Irish Republican News · September 20, 2014
[Irish Republican News]

[Irish Republican News]
Water charges anger as Dáil resumes


There have been sharp exchanges between the political parties in the 26 Counties following the end of the Dublin parliament’s summer recess and ahead of next month’s delivery of the national financial budget for the forthcoming year.

Although the coalition parties have touted possible reductions in income tax as a “sweetener” for hard-pressed families, the introduction of a flat new water tax remains the most controversial issue.

Sinn Fein deputy leader Mary Lou McDonald said the annual Money Advice and Budgeting Service (Mabs) report showed that the average disposable income of people using their services was just 8.75 euro a week after all bills were paid.

She asked the Tanaiste: “How do you expect or recommend to these families that they pay 500 euro a year or more for their water. What household essentials do you advise them to cut back on?

“It confirms yet again how wrong-headed and unfair the approach of your government has been in the imposition of a tax on the family home and the imposition of a tax on water.”

Fianna Fail leader Micheal Martin that there was “no linkage to ability to pay” the water charges for people with low incomes, with children only qualifying for a shower and one toilet flush daily.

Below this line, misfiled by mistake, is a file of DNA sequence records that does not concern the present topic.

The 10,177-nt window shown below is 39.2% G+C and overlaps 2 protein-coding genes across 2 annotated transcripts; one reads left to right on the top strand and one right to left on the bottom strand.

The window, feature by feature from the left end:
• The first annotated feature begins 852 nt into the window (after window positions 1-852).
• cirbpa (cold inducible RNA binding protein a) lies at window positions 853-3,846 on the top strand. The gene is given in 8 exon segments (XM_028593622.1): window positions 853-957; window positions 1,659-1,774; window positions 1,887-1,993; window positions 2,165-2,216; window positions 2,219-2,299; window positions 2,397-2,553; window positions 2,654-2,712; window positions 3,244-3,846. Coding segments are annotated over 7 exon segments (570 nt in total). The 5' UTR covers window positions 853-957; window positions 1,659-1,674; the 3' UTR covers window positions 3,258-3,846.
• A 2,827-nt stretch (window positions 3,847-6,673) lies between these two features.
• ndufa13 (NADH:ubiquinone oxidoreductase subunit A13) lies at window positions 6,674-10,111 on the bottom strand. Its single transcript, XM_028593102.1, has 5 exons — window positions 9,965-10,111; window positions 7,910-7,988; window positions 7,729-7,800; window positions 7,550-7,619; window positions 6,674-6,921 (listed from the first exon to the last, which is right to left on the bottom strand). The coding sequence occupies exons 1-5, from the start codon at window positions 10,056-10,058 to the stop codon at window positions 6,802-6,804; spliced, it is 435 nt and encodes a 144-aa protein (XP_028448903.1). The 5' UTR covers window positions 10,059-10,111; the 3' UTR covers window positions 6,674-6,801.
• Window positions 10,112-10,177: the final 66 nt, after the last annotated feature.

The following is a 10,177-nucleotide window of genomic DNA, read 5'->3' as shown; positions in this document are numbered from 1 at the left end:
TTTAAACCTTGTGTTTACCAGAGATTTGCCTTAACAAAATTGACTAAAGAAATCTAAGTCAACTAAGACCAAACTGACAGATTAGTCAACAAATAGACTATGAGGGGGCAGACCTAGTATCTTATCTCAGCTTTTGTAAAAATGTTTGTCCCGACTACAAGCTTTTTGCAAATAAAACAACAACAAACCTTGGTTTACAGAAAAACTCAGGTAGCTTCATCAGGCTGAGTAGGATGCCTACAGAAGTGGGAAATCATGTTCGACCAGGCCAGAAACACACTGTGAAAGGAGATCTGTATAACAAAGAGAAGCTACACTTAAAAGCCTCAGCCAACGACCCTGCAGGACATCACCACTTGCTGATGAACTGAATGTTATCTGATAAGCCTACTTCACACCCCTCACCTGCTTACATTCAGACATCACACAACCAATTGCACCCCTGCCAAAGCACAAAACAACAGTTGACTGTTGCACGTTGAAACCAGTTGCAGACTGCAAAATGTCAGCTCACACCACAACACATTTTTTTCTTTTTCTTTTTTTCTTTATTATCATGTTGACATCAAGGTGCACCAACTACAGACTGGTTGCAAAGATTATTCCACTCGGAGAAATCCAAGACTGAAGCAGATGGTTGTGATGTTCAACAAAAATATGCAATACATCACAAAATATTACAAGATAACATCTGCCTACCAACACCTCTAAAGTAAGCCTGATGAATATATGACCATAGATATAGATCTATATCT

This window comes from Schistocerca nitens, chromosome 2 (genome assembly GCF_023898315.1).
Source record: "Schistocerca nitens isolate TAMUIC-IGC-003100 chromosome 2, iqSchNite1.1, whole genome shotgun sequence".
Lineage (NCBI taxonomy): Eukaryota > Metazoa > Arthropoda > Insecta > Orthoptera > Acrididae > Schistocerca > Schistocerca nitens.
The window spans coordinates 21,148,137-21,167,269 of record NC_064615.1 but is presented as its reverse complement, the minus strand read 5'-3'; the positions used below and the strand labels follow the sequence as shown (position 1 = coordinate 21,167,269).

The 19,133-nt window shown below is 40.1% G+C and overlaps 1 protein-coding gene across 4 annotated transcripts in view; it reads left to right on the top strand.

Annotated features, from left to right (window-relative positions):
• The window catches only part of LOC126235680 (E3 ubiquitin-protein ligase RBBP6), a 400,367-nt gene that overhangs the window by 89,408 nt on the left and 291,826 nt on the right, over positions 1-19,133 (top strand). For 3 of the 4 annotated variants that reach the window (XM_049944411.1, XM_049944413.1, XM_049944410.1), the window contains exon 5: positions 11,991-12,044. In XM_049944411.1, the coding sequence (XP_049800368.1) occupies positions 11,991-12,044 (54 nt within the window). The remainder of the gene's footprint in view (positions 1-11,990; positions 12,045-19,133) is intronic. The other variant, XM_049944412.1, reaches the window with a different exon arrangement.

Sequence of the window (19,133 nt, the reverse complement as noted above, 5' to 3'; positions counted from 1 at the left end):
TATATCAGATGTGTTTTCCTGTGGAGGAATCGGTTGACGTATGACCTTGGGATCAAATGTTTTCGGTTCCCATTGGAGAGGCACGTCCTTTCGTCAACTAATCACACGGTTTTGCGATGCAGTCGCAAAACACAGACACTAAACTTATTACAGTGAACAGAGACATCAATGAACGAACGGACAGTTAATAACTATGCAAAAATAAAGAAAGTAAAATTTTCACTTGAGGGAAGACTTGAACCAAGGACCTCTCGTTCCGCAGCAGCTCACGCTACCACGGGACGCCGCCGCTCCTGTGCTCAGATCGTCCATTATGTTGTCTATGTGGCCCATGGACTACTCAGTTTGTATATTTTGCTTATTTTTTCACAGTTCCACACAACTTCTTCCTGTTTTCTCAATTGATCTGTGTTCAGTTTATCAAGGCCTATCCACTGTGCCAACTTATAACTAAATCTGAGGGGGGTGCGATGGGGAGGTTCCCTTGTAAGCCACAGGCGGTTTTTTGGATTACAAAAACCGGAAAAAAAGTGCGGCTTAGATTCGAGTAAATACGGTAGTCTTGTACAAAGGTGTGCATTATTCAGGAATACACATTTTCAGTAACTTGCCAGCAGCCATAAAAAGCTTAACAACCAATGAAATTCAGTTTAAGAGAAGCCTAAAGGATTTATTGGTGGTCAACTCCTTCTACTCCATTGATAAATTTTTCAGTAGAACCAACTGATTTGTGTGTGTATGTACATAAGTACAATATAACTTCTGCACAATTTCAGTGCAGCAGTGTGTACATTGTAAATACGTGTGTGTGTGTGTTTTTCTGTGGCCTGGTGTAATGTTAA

He also called on her to clarify the position on ‘self reporting’ medical conditions following a report that ticking a box on the Irish Water form would allow them to limit the charges they paid.

The new Labour Party leader said the coalition government had agreed that those on social welfare and anyone of the household benefits package would receive 100 euro a year towards their water bills, paid quarterly.

Taoiseach and Fine Gael leader Enda Kenny later said people could also save on water charges by turning off the tap when they brush their teeth.

Mr Kenny said people underestimated the ways in which they would be able to conserve water.

“People are in control here because you can turn off the tap. From simple things like washing teeth to all of the other things that happen, it is possible to save and conserve huge amounts of water.”

The Taoiseach said definitive water charges would be issued next week and people’s “practical, normal” questions about the new regime would be answered then.


Water charges are due to kick in on October 1 but the bills will not arrive until January. As contractors attempt to install the meters, they have been met with furious protests by angry taxpayers determined to oppose them.

This week in Drimnagh and Bluebell in County Dublin residents successfully resisted the installation of meters.

Sinn Fein’s Councillor Daithi Doolan said: “While the protests were very good humoured, the message was serious. People do not want water meters and will continue to campaign against water charges.

“People fully understand that we all pay for water in our taxes and this double tax must be resisted.

“The establishment of Irish Water has been a political disaster for the government. People genuinely feel this is a tax too far.

“Those on low incomes will be hardest hit by the charges and it will take more money out of local economies that are already struggling.”

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